informal_homeOur lives are like castles that we like to protect.  Two tools I’ve found useful are vigilance and judgment.  Vigilance is devoted attentiveness or watchfulness.  Judgment in this case is the formation of an opinion after consideration or deliberation and the capacity to assess situations or circumstances and draw sound conclusions.  I have used and over-used both these tools to keep me safe and to be on the lookout for people and situations I’d like to invite into my life.

That said, vigilance and judgment can also be occasions for turmoil.  This often happened when I exercised my teaching ministry as a Catholic priest.  I was vigilant in transmitting the objective teachings of the church in matters of faith and morals in a balanced, post-Vatican II kind of way.  I thought I used proper judgment in finding opportunities for this aspect of my ministry and for the practical applications.  Yet except in rare instances I experienced a mix of indifference, push-back, or hostility from lay people and from those who governed the church.  I was even accused of being overly idealistic by left-of-center types (including Cardinal Law!) for doing what I thought was my job. 

This idealism concerning “what ought to be” had fueled my passion for ministry.  After almost 25 years of attempting to do this without very much enthusiastic support, however, and seeing my efforts undone by alternative messages, I shifted to a position of “what is” as a new starting point.  This more realistic perspective was much more pastoral but caused just as much turmoil from the right-of-center crowd who accused me of being too lax.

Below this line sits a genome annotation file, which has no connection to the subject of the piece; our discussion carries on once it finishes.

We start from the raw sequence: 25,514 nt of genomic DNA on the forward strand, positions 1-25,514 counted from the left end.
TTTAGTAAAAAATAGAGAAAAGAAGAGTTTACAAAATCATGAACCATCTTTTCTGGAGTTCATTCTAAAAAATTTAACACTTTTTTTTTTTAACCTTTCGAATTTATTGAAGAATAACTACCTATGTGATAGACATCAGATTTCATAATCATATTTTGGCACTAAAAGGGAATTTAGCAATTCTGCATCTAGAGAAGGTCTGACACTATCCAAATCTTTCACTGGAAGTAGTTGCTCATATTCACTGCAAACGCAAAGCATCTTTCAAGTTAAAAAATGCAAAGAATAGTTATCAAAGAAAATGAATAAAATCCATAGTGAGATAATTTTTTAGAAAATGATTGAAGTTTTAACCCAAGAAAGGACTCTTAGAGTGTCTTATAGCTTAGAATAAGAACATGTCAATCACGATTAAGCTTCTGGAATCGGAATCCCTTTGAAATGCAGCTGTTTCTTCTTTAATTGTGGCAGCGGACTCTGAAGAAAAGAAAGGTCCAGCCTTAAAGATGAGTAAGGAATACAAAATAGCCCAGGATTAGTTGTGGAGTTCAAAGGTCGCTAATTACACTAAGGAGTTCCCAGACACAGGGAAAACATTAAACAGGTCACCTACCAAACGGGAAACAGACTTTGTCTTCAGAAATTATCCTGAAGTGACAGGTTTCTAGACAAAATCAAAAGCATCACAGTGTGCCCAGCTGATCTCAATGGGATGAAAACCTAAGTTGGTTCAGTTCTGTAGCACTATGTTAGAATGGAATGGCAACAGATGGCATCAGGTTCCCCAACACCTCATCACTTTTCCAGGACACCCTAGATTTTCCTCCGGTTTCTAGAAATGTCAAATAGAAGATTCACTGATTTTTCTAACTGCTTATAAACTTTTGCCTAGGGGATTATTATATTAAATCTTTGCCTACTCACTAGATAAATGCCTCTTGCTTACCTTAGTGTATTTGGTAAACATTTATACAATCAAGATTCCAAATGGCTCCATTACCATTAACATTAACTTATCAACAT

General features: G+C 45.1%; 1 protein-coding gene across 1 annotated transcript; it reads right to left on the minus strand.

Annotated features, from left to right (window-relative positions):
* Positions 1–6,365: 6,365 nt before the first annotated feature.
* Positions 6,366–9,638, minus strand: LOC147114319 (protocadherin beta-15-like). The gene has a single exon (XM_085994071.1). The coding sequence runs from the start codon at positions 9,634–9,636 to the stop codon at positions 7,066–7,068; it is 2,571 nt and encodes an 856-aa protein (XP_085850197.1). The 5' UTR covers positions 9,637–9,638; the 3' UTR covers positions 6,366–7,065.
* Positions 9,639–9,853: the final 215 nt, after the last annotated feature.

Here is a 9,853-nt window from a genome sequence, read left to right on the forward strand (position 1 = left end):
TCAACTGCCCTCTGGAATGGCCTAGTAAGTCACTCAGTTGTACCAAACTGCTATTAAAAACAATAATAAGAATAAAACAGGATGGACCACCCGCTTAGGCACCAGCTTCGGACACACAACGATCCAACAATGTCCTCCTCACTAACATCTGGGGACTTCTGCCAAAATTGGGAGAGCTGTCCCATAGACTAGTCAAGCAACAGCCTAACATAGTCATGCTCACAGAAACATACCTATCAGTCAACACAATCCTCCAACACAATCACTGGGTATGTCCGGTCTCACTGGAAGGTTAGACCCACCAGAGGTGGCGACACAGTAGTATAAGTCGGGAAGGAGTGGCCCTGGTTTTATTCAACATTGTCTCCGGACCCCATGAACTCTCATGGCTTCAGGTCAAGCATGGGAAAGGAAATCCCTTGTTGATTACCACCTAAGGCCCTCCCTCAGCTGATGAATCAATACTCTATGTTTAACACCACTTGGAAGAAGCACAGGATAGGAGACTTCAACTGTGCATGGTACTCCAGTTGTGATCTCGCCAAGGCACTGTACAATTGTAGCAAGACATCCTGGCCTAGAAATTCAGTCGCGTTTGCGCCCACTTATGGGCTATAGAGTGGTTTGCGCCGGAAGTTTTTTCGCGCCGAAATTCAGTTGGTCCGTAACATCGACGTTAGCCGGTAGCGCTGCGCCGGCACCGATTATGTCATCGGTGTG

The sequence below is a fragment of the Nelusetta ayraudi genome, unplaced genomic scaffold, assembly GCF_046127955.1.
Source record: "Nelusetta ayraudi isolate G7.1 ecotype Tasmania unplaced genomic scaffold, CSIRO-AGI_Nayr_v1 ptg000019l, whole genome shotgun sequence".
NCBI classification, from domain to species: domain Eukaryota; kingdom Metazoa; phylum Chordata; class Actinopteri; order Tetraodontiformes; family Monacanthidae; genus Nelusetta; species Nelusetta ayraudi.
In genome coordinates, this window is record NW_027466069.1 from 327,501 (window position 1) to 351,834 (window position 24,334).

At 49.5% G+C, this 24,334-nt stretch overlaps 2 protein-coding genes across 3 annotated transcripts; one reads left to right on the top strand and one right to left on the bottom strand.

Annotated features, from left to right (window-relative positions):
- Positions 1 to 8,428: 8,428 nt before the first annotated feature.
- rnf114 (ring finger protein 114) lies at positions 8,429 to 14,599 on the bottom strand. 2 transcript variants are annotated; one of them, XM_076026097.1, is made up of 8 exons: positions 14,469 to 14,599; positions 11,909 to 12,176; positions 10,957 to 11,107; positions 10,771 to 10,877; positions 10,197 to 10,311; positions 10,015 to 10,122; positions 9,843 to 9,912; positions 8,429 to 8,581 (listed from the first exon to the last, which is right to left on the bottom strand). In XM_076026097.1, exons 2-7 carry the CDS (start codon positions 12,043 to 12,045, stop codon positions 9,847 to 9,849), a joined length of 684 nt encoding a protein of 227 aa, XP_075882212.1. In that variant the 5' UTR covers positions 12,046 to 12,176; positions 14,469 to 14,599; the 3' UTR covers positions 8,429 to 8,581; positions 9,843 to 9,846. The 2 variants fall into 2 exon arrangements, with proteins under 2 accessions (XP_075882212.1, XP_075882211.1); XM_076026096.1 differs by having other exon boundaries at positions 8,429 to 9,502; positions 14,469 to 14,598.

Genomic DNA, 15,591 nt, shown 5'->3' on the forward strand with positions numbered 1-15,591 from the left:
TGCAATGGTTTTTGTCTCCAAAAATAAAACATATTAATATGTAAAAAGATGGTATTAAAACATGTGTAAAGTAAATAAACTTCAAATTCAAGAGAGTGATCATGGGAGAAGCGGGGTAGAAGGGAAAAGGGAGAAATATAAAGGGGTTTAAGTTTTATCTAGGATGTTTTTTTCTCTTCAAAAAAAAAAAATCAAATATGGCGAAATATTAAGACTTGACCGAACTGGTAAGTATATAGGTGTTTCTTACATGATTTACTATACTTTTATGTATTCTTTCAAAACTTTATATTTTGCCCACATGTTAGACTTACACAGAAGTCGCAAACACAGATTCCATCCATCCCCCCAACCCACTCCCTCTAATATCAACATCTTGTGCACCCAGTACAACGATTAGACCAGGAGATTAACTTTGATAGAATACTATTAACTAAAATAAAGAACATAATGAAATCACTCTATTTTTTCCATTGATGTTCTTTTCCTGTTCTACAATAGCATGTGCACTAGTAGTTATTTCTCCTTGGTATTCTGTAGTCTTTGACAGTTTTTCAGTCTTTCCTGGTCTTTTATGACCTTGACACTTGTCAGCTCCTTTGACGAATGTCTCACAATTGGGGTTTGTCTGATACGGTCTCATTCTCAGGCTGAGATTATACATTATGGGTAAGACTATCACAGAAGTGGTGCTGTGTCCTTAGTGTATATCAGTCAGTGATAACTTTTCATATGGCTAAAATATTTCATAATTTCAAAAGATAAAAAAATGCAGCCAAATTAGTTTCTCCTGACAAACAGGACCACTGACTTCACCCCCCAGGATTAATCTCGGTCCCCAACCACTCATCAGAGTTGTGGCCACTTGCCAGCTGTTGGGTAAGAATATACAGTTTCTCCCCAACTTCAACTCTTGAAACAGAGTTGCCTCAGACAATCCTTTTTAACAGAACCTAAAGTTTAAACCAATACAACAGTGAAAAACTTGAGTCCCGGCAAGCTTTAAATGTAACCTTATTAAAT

Growing up I hated turmoil of any sort.  It was especially painful when it took the form of derision or criticism, especially from peers.  I learned to use vigilance constantly.  For example I never resonated with the concept of team sports.  When I was forced in high school gym class to play tag football, I used to find a congenial cohort who hated it just as much.  We faked “blocking” each other on the line so that we looked engaged and would never have to deal with the ball.  The same was true in basketball (a sport I still can’t figure out).  I discovered that if I ran up and down the court and looked the other way no one would throw the darned thing to me.  And if they did, I just threw it back!


Vigilance also worked to enhance my life.  It made me aware of interesting people who sometimes lived on the edge: young people who did not fit into current stereotypes, adults whom I found intellectually compelling, professionals who taught me a great deal about myself and human behavior.   I found such people refreshing and stimulating; they lived by their principles without apology.  And while I may not have agreed with all aspects of their beliefs and lifestyles, I respected them as unique and special additions to my life experience.

If vigilance was the castle wall then judgment was the drawbridge.  Judgment was rooted in my principles and motivated by my inner spirit.  I used judgment along with intuition and empathy to scope out the territory around my castle, to identify where the social land-mines, offensive weapons, and ethical snake-pits were located.